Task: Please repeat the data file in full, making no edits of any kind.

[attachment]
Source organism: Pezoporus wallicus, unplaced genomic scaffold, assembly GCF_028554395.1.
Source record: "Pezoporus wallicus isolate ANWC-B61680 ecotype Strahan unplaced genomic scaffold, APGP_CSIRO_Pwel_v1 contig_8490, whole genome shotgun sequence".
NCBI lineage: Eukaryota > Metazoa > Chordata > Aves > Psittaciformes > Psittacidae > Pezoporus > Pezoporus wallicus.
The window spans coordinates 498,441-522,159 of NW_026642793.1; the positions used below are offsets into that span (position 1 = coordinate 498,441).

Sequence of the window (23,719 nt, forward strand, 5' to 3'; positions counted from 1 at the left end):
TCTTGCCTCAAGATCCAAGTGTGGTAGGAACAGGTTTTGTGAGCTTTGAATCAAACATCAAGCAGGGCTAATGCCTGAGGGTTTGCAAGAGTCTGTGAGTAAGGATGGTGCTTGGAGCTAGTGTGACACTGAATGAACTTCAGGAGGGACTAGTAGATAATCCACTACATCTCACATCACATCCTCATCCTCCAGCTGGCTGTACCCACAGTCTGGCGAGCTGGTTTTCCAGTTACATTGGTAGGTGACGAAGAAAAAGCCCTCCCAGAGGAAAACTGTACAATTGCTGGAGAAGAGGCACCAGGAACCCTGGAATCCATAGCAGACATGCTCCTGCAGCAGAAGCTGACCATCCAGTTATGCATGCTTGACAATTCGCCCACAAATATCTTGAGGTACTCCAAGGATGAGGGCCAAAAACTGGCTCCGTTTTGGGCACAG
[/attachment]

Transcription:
Source organism: Pezoporus wallicus, unplaced genomic scaffold, assembly GCF_028554395.1.
Source record: "Pezoporus wallicus isolate ANWC-B61680 ecotype Strahan unplaced genomic scaffold, APGP_CSIRO_Pwel_v1 contig_8490, whole genome shotgun sequence".
NCBI lineage: Eukaryota > Metazoa > Chordata > Aves > Psittaciformes > Psittacidae > Pezoporus > Pezoporus wallicus.
The window spans coordinates 498,441-522,159 of NW_026642793.1; the positions used below are offsets into that span (position 1 = coordinate 498,441).

Sequence of the window (23,719 nt, forward strand, 5' to 3'; positions counted from 1 at the left end):
TCTTGCCTCAAGATCCAAGTGTGGTAGGAACAGGTTTTGTGAGCTTTGAATCAAACATCAAGCAGGGCTAATGCCTGAGGGTTTGCAAGAGTCTGTGAGTAAGGATGGTGCTTGGAGCTAGTGTGACACTGAATGAACTTCAGGAGGGACTAGTAGATAATCCACTACATCTCACATCACATCCTCATCCTCCAGCTGGCTGTACCCACAGTCTGGCGAGCTGGTTTTCCAGTTACATTGGTAGGTGACGAAGAAAAAGCCCTCCCAGAGGAAAACTGTACAATTGCTGGAGAAGAGGCACCAGGAACCCTGGAATCCATAGCAGACATGCTCCTGCAGCAGAAGCTGACCATCCAGTTATGCATGCTTGACAATTCGCCCACAAATATCTTGAGGTACTCCAAGGATGAGGGCCAAAAACTGGCTCCGTTTTGGGCACAG